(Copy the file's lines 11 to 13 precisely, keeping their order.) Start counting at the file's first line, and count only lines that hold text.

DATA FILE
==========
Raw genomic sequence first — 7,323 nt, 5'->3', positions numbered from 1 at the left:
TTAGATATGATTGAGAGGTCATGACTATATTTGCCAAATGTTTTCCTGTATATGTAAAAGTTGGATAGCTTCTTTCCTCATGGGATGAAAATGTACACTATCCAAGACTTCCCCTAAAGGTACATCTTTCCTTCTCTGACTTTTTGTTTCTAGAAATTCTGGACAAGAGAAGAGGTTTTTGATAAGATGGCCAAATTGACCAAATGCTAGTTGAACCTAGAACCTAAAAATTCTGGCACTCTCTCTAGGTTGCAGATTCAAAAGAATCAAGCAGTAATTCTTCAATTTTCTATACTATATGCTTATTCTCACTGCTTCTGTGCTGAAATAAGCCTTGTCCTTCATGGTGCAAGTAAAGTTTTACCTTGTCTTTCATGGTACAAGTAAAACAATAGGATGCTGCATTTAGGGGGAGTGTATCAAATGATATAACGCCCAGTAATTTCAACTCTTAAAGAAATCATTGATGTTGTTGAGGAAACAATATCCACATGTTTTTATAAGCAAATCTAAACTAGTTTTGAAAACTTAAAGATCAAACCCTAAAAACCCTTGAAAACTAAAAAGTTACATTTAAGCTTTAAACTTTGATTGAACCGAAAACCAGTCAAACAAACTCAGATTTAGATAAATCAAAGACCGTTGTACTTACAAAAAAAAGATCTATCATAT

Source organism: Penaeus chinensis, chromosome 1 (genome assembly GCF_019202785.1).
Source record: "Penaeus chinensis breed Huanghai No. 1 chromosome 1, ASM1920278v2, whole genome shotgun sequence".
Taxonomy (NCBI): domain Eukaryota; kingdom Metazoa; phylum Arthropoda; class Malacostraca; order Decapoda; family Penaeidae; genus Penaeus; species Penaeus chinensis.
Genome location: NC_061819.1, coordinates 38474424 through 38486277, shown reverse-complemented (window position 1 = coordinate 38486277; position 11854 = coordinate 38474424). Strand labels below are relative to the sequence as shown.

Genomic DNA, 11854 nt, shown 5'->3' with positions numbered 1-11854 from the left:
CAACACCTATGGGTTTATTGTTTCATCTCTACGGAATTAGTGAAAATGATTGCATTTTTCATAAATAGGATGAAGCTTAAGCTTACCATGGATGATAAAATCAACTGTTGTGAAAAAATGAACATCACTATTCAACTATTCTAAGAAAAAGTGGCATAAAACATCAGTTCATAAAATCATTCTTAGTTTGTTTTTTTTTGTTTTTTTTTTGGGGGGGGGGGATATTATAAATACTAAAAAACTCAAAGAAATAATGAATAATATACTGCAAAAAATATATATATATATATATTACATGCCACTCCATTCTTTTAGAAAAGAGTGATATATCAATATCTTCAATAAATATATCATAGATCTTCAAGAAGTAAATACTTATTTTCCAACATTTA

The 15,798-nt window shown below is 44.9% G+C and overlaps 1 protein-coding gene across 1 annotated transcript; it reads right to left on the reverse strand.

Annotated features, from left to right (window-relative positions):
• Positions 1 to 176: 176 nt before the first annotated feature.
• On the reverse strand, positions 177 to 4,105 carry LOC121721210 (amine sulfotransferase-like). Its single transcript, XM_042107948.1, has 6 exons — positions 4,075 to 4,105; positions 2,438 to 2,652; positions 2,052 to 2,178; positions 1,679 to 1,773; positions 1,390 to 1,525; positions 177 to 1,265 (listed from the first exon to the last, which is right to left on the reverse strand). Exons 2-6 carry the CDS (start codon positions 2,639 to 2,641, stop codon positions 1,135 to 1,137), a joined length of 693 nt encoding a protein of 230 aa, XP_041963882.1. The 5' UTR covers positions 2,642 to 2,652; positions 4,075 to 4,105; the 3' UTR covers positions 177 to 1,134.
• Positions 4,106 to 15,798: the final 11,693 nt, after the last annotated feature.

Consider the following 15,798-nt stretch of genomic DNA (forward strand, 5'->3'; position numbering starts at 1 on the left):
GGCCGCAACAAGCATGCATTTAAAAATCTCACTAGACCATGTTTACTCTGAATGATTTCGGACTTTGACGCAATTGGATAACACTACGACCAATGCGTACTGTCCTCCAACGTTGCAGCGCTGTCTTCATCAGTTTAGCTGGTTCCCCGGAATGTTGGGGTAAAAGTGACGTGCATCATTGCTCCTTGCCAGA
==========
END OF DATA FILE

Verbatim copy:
• Positions 1 to 176: 176 nt before the first annotated feature.
• On the reverse strand, positions 177 to 4,105 carry LOC121721210 (amine sulfotransferase-like). Its single transcript, XM_042107948.1, has 6 exons — positions 4,075 to 4,105; positions 2,438 to 2,652; positions 2,052 to 2,178; positions 1,679 to 1,773; positions 1,390 to 1,525; positions 177 to 1,265 (listed from the first exon to the last, which is right to left on the reverse strand). Exons 2-6 carry the CDS (start codon positions 2,639 to 2,641, stop codon positions 1,135 to 1,137), a joined length of 693 nt encoding a protein of 230 aa, XP_041963882.1. The 5' UTR covers positions 2,642 to 2,652; positions 4,075 to 4,105; the 3' UTR covers positions 177 to 1,134.
• Positions 4,106 to 15,798: the final 11,693 nt, after the last annotated feature.